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Publication numberUS7551202 B2
Publication typeGrant
Application numberUS 10/831,235
Publication dateJun 23, 2009
Filing dateApr 26, 2004
Priority dateJul 15, 1997
Fee statusPaid
Also published asUS20040263640, US20090251546
Publication number10831235, 831235, US 7551202 B2, US 7551202B2, US-B2-7551202, US7551202 B2, US7551202B2
InventorsKia Silverbrook
Original AssigneeSilverbrook Research Pty Ltd
Export CitationBiBTeX, EndNote, RefMan
External Links: USPTO, USPTO Assignment, Espacenet
Digital camera with integrated inkjet printer
US 7551202 B2
Abstract
A digital camera with an image sensor for capturing an image, an image processor for processing image data from the image sensor and transmitting processed data to a printhead, and, an effects interface for user input of one or more predetermined image manipulations; such that,
    • the processed data transmitted to the printhead incorporate the selected image manipulations. This allows the user to print manipulated images directly from the camera without first downloading to a desktop system.
Images(7)
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Claims(10)
1. A digital camera comprising:
an image sensor for capturing an image;
a printhead;
an image processor for processing image data from the image sensor and transmitting processed data to the printhead; and,
an effects interface for user input of one or more predetermined image manipulations; such that,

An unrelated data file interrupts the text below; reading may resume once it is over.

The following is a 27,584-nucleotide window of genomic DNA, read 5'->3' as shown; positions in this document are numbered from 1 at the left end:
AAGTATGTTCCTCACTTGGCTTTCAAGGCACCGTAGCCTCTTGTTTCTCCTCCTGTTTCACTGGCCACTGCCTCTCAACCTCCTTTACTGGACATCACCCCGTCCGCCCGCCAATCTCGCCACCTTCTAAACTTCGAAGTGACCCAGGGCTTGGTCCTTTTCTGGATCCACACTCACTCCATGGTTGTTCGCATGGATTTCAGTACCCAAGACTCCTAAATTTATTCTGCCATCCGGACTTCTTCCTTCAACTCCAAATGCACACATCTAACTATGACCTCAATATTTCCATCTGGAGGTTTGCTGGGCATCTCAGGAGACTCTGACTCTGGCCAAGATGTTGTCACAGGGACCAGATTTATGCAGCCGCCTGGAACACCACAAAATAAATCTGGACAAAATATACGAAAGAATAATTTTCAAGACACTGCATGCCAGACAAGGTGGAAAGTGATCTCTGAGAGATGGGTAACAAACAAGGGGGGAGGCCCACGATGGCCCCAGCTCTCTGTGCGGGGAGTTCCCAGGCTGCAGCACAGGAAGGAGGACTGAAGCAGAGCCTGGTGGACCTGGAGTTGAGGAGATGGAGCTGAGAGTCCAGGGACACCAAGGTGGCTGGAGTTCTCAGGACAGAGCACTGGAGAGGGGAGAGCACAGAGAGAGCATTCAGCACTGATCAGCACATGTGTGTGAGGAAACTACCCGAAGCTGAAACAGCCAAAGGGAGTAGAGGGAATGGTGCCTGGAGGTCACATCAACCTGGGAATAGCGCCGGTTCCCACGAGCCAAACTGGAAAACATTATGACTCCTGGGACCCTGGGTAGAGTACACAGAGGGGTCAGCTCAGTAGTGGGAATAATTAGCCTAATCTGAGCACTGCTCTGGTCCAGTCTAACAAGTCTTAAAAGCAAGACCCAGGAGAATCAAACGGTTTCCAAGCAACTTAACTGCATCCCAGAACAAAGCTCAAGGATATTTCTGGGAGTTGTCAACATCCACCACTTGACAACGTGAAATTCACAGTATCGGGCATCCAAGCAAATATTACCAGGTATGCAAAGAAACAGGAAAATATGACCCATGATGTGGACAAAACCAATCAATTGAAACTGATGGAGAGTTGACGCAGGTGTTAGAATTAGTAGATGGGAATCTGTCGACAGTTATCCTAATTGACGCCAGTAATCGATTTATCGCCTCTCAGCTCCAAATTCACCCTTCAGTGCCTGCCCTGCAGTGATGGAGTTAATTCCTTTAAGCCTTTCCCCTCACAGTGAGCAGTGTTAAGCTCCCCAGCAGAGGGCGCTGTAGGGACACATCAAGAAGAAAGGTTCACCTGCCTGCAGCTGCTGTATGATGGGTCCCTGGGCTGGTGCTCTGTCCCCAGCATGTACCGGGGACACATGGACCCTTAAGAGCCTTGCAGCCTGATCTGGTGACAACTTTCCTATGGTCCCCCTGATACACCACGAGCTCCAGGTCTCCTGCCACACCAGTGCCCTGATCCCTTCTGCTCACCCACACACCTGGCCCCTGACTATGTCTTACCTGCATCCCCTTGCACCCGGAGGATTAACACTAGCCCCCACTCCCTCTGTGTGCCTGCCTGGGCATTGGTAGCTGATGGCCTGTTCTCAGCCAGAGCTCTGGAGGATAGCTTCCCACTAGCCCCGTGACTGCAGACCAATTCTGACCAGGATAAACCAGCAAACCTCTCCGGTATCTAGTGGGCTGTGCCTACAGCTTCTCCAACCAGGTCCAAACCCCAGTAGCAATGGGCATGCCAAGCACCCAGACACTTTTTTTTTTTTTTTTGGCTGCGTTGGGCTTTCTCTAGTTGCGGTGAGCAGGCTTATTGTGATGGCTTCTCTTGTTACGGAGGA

the processed data transmitted to the printhead incorporate the selected image manipulations;
wherein the digital camera is configured for use with a media cartridge comprising a supply of media substrates on which images can be printed, an ink reservoir, and an information store with information relating to the media substrate, and the camera further comprises a cartridge interface for accessing the information such that the image processor can utilise the information relating to the media substrate, wherein the media substrate has postcard formatting printed on its reverse surface so that the camera can produce personalised postcards, and the information store has the dimensions of the postcard formatting to allow the image processor to align printed images with the postcard formatting, wherein the supply of media substrates is wrapped around the ink reservoir storing therein an ink supply for supplying ink to the printhead.
2. A digital camera according to claim 1 wherein data relating to the image manipulations are stored on separate portable memory devices for connection to the effects interface.
3. A digital camera according to claim 1 wherein the image manipulations comprise image rotations, borders, text or clip art.
4. A digital camera according to claim 1 wherein the cartridge further comprises the ink supply for the printhead and the information store is an authentication chip that allows the image processor to confirm that the media substrate and the ink supply is suitable for use with the camera.